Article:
Six months ago, gay and lesbian Democrats in South Carolina were licking their wounds after losing a battle against amending the state constitution to prohibit gay marriage, with some of those wounds caused by leaders in their own party who refused to oppose the measure, or worse still, openly supported it. Now, the state Democratic Party is doing some fence-mending, setting a goal of including at least three gay and lesbian delegates amongst those heading to the national convention, that ridiculously excited bunch of folks that symbolically selects the party's presidential candidate.
The process for finding South Carolina's 55 delegates takes months, funneling up from county parties to the state convention. Set goals already exist for other minorities, but last year, the Democratic National Committee adopted new delegate selection rules that require state parties to adopt inclusion plans for increasing Lesbian, Gay, Bisexual, and Transgendered (LGBT) participation at the convention and in party affairs.
And South Carolina isn't alone in setting a target for gay inclusion. Forty-five states will set numeric goals for LGBT delegates, compared to only 16 states with these goals in 2004. The national party will also sponsor training forums to educate LGBT Dems on becoming convention delegates.
Charlie Smith, a West Ashley Democrat who ran for the state House of Representatives twice, was worried prior to the state party vote that the language generically supporting gay inclusion would be pulled altogether. He's surprised that the party has set goals for LGBT inclusion, but he says the recognition has been long coming.
"It's an acknowledgement that the LGBT community is an important part of the party and has carried a lot of water for the party over the years," he says.
A point of contention for Smith and others has been the lack of support from the party and its candidates in the past, particularly in the run-up to last year's vote on amending the state constitution to ban gay marriage. Tommy Moore, the party's nominee for governor, was a co-sponsor of legislation to put the marriage amendment on the ballot.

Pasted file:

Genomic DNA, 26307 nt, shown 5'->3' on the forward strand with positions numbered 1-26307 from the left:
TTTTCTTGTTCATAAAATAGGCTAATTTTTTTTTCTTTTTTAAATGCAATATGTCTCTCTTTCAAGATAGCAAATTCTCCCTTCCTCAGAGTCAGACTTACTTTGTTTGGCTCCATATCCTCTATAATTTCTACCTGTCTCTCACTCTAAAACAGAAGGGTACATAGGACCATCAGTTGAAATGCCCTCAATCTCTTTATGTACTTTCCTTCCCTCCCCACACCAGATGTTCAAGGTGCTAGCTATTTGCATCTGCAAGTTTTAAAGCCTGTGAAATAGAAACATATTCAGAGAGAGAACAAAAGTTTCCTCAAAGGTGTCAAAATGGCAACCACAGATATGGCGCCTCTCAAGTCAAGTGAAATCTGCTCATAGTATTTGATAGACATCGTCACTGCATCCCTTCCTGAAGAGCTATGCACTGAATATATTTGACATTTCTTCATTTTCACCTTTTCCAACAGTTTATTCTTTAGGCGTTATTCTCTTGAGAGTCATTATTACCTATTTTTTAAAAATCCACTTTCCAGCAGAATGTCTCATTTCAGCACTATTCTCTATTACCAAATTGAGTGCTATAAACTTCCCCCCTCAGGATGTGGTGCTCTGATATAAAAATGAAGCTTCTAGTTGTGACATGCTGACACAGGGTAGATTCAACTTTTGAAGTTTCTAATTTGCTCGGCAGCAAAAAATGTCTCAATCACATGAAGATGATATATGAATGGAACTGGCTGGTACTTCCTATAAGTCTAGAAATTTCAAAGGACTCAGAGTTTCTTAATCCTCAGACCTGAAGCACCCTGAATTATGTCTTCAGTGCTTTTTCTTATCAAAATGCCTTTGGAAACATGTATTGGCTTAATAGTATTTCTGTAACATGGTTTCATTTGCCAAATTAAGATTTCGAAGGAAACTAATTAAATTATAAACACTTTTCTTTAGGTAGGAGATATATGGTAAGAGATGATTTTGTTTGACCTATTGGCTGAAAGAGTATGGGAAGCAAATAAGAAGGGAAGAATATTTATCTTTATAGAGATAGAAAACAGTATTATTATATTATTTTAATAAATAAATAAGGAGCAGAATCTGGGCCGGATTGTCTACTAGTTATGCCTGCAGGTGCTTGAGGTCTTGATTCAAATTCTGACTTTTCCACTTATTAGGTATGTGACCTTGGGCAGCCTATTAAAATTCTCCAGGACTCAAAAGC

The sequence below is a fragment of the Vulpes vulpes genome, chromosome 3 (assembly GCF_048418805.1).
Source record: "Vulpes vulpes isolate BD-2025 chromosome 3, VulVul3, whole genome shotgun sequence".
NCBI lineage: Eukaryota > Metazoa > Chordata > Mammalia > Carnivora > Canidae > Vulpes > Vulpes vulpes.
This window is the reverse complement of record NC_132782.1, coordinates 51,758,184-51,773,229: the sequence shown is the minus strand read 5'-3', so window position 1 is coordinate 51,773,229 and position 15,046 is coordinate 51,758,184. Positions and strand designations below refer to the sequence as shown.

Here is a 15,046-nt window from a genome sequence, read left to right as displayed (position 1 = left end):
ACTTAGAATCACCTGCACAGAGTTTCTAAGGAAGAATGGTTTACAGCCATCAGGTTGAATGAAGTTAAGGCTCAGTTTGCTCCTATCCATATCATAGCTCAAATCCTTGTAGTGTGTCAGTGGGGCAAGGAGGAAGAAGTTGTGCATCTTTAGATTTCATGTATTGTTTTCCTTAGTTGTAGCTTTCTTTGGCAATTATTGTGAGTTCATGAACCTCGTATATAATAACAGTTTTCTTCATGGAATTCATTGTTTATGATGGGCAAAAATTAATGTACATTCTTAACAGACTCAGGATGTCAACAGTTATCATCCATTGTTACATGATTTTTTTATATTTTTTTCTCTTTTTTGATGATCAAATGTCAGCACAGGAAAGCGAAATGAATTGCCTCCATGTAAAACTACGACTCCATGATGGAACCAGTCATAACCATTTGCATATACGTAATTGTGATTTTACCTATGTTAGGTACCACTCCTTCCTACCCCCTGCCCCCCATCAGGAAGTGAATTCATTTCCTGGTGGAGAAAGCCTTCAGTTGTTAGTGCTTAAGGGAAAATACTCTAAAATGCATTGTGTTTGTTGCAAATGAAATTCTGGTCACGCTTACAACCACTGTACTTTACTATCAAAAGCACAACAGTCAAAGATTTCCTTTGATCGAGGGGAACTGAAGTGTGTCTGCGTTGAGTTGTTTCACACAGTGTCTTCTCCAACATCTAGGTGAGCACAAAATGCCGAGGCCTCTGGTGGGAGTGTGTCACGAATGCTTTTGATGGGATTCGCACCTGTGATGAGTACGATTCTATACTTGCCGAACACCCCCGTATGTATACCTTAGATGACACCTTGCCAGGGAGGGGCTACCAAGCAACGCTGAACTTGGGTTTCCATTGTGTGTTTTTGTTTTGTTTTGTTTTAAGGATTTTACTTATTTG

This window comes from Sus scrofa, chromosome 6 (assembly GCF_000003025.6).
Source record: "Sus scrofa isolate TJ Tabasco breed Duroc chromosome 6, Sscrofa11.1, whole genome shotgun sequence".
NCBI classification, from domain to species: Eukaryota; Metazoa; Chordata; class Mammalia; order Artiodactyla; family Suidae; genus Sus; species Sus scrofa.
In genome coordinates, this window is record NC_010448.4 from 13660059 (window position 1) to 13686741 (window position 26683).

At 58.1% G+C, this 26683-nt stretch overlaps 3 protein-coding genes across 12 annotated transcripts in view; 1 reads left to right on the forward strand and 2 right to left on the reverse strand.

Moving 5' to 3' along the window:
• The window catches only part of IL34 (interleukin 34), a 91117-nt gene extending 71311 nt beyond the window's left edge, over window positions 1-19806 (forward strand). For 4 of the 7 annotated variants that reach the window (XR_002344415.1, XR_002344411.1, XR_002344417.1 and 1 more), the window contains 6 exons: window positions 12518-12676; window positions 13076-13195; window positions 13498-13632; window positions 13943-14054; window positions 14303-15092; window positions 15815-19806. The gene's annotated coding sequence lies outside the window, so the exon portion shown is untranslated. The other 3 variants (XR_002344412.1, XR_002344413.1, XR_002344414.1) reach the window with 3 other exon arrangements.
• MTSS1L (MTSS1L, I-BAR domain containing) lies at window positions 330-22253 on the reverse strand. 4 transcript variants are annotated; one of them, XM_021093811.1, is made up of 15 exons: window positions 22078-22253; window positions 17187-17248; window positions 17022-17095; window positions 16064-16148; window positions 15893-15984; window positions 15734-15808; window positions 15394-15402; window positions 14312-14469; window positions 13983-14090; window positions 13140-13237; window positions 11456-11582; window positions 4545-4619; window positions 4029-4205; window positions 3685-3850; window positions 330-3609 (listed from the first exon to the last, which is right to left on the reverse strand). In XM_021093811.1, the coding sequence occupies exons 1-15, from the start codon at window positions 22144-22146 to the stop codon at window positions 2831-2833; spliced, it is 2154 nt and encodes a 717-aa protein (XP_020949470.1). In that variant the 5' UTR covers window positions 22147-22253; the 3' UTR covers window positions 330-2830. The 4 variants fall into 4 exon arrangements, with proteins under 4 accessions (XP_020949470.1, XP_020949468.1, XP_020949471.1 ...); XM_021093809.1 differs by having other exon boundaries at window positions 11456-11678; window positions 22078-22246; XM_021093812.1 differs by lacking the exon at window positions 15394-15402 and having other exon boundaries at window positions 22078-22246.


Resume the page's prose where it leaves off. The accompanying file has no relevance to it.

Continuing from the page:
"In the past, there's always been some excuse for failure," Smith says. "There's always been a way for the Democratic Party to get what they needed out of the LGBT community without giving anything back. I don't think it's going to be that easy for them do that anymore."
A lot of the praise for the new attitude is going to the recently inducted party Chair Carol Fowler, whom Smith calls "a breath of fresh air." Charleston County Party Chair Waring Howe has also been praised for his efforts in pushing the change.
Fowler says it is important for every voice to be included and that the gay community has been good to the Democratic Party.
"It's important to show that we know about that support and appreciate it," she says.
Of couse, some opposition to gays and lesbian issues still lurks within the party. When speaking to gay and lesbian Democrats last month, national party Chair Howard Dean noted that the civil rights movement is a good example of the time and patience required for change.
"Not every one of those days was a good day," he said. "There was a lot of tough stuff along the way and the lesson that has been learned is that sometimes you are disappointed, sometimes you are temporarily set back, sometimes you are disappointed with your friends as well as angry at your enemies. But the trick is to understand that this is a long-term process — this business of human rights — this is a long-term process and when you get knocked down, you have to get up right away and put one foot in front of the other and keep going. It is a long-term commitment and you do overcome if you make the long-term commitment and work every day and do not get sidetracked by the inevitable disappointments."
After all, a step in the right direction isn't the same as a leap, but it's movement.